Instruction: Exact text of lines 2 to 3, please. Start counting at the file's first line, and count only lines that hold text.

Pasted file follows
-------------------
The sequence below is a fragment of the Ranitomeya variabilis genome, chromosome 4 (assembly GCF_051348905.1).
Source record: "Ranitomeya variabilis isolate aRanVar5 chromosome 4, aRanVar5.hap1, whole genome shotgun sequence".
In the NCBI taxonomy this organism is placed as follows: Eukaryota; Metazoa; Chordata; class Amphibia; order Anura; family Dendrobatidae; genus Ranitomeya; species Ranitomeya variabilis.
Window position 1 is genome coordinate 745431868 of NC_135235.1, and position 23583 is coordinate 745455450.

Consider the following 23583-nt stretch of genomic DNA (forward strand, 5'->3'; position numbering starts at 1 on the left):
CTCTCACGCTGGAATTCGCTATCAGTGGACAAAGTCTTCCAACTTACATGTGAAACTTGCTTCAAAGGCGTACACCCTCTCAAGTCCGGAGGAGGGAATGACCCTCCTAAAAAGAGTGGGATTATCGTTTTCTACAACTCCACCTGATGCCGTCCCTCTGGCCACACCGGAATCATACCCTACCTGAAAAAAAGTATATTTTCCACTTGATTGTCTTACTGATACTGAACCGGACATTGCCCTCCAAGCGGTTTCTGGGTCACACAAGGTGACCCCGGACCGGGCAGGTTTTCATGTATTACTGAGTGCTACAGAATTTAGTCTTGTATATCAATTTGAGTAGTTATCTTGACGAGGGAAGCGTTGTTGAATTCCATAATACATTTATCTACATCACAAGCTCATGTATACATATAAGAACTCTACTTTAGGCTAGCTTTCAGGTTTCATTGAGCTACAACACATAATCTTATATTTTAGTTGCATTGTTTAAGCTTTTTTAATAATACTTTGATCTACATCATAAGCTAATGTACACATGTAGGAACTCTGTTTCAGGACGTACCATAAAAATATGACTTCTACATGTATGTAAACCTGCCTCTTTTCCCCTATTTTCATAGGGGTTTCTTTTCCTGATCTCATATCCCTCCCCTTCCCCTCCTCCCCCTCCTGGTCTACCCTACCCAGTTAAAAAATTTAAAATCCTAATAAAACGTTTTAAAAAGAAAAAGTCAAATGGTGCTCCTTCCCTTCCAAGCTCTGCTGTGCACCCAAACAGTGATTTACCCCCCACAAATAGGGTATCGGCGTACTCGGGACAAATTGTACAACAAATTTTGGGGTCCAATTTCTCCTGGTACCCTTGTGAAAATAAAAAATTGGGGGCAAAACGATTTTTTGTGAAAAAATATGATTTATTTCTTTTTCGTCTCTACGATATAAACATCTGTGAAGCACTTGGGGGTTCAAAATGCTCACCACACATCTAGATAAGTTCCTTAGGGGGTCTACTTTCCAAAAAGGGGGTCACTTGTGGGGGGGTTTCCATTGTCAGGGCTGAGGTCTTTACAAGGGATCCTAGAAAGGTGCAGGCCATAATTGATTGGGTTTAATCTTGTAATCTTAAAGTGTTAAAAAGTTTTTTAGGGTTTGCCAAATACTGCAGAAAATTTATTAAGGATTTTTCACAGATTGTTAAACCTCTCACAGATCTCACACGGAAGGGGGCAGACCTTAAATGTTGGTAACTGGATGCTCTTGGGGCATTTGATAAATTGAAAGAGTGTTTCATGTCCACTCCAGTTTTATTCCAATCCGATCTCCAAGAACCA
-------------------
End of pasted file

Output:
Source record: "Ranitomeya variabilis isolate aRanVar5 chromosome 4, aRanVar5.hap1, whole genome shotgun sequence".
In the NCBI taxonomy this organism is placed as follows: Eukaryota; Metazoa; Chordata; class Amphibia; order Anura; family Dendrobatidae; genus Ranitomeya; species Ranitomeya variabilis.